Sunday 23 October 2016

'It should have been the best weekend of my life' - Jake Livermore opens up about tragedy

Published 27/08/2016 | 13:56

Jake Livermore has called testing positive for cocaine in 2015 but avoiding an FA ban and prison sentence "my get out of jail free card".

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Almost a year after losing his newborn son, Jake Junior, in childbirth the Hull midfielder had turned to drugs and, after testing positive, was suspended by his club.

He subsequently received help from Hull, the PFA and the FA, with the latter deciding not to ban him because of "the unique nature of circumstances" involved with him losing his young son.

Speaking candidly to former Tottenham team-mate Jermaine Jenas, Livermore told BBC1's Football Focus: "It's so far from me as a person and my family traits.

"The drugs were irrelevant, the drugs weren't the problem. Something needed to be done and to be honest, God works in mysterious ways, and that was his way, that was my get out of jail free card. You know, this kid needs help."

He and his partner Danielle Del-Giudice lost their son soon after Hull's 2014 FA Cup final defeat to Arsenal following extra time, Livermore having played the full 120 minutes.

"It should have been the best weekend of my life really, regardless of the result, regardless.

"We all went back to a do at the hotel and from there I went straight to the hospital where she was in labour, and from there it all spiralled out of control," he recalled.

"It's a situation you would never wish on anyone, to lose your child, to lose your son in a scenario which should all be under control and was under control at one point, it makes it that much harder to deal with.

"It should have been such a glorious, happy time for everyone. Everyone was excited, my team-mates, my family. To go through that, it was tragic."

Once his drug-taking came to light, Livermore faced the prospect of a prison sentence, let alone a ban from football.

He continued: "I almost felt relieved. I remember putting my hands behind my head and actually laying back in the manager's office. I can remember him looking at me, as if to think 'are you serious, it could be two years, it could be four years'.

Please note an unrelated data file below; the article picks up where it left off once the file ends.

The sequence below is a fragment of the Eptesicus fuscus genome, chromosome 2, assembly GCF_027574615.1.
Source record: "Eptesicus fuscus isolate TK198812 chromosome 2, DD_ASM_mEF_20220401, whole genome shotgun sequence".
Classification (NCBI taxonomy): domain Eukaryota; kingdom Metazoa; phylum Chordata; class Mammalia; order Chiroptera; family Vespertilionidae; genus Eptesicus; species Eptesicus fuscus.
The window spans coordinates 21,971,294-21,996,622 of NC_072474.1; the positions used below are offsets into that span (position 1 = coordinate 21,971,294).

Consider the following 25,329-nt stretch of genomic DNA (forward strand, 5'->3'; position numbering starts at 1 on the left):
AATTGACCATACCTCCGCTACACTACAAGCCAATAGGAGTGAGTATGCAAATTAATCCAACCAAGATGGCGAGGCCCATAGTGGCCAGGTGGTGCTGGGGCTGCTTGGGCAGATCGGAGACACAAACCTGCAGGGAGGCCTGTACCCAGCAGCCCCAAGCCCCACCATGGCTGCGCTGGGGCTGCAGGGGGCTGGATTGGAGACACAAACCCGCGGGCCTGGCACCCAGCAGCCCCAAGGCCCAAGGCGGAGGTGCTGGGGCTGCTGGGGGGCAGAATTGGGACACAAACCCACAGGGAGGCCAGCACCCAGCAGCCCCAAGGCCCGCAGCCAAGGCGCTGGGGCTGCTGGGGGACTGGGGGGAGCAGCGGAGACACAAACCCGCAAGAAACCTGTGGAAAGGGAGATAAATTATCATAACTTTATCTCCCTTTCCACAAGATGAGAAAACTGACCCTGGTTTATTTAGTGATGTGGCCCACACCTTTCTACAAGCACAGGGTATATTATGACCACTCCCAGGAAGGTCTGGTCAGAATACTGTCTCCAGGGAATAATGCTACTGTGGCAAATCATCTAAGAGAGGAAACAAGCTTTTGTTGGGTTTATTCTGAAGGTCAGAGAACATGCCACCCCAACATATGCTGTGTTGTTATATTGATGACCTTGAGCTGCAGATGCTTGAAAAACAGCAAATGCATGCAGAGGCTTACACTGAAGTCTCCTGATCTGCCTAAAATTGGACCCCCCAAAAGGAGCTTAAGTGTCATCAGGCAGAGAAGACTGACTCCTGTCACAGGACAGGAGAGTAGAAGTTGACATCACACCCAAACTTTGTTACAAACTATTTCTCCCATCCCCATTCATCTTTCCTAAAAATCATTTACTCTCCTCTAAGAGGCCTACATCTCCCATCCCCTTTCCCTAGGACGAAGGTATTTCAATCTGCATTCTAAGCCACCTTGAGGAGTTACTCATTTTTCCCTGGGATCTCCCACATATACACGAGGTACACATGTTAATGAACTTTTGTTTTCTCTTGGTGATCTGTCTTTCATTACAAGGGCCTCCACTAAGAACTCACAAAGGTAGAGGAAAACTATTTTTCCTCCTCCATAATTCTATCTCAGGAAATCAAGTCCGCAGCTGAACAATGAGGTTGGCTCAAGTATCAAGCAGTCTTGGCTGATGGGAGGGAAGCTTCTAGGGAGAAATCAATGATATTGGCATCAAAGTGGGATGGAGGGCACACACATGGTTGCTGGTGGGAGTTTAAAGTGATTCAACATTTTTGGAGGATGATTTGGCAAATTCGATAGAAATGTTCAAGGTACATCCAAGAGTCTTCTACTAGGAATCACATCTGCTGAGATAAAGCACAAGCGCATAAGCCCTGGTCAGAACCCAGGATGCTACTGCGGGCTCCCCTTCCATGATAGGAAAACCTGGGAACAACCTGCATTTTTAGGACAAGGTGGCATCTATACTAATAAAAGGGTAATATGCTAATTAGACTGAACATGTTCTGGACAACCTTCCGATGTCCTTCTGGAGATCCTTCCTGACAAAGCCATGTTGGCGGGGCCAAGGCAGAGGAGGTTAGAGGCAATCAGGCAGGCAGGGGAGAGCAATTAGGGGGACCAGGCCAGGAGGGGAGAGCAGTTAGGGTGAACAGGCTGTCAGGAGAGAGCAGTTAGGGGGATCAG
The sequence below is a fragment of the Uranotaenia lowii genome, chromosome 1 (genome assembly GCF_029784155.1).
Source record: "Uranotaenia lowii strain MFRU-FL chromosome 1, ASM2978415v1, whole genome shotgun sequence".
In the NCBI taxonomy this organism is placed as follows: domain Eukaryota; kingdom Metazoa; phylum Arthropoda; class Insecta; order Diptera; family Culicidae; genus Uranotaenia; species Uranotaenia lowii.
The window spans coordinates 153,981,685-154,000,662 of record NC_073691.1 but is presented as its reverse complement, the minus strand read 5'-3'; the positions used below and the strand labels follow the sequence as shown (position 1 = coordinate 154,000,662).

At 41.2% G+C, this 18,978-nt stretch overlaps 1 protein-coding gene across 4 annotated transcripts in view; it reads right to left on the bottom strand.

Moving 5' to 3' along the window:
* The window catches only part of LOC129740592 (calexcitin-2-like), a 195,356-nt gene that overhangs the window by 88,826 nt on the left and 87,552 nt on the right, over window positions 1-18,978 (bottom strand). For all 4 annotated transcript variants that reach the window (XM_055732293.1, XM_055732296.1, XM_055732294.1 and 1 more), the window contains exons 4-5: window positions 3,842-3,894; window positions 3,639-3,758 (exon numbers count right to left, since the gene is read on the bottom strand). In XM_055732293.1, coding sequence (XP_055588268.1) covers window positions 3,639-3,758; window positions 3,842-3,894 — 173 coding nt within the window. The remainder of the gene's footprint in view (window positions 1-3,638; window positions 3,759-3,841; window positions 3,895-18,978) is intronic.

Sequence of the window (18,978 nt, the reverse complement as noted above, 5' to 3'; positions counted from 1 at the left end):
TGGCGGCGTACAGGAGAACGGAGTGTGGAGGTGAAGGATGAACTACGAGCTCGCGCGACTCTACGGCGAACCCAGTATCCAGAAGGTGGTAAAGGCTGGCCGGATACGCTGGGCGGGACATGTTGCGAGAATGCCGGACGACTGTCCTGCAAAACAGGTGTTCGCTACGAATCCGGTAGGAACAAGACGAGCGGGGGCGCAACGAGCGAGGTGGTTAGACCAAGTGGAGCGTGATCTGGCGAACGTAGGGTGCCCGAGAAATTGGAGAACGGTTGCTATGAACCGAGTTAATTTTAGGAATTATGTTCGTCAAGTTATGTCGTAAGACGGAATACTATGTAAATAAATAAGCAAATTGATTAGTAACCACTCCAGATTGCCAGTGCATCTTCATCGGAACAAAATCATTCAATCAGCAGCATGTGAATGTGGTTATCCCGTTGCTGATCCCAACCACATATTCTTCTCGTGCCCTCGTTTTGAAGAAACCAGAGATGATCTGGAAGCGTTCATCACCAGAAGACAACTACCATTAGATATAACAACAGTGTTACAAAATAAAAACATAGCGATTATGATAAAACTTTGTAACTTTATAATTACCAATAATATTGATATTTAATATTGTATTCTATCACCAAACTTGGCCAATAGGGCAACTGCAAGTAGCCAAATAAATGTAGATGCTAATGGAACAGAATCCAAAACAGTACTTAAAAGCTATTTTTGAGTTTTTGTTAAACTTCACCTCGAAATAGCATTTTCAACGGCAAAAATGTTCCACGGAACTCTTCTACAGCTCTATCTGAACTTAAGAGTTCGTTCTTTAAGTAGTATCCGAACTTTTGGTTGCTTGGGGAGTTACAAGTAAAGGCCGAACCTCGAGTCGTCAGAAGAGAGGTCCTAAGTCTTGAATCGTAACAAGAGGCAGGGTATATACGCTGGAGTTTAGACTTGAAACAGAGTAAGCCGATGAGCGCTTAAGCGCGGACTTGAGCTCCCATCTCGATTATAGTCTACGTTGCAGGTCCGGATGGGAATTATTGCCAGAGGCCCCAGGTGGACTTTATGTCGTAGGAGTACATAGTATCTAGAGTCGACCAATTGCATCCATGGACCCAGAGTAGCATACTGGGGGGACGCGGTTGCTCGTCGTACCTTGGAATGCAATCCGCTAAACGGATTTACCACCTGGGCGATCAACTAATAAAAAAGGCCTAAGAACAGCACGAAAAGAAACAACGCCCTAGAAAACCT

"And again at that point it was 'I don't care'. The mental state I was in needed addressing. I can say the drugs were irrelevant, the drink was irrelevant, performance is irrelevant, it was something much deeper than that that I needed to get off my chest.

"Whether you say I was too strong to talk about it or not strong enough to talk about it, either way it did come out.

"Once it had all come to light, word started getting round [about] the reasons, why you'd do such a foolish thing - or a desperate thing I prefer to use - then I started to get support from those closest to me.

"It's only once the scenario's happened you realise who is there and who it would benefit to speak to. The FA and the PFA, once it had all come to light, had been nothing but supportive.

"And that's something that I'd urge any trouble that young players have, go and use those people and talk to people. That's something that over the next few months I'm going to continue to do."

The 26-year-old, a first-team regular for Hull who earned promotion to the Premier League last season, has since become a father again, with the baby being born healthily.

"It's fantastic, it's what it's all about, and I've been generally just a happy person," he said.

"I think that has shown on the field as well. I'd not been able to play with a smile on my face for a little while. Now it's finally coming out."

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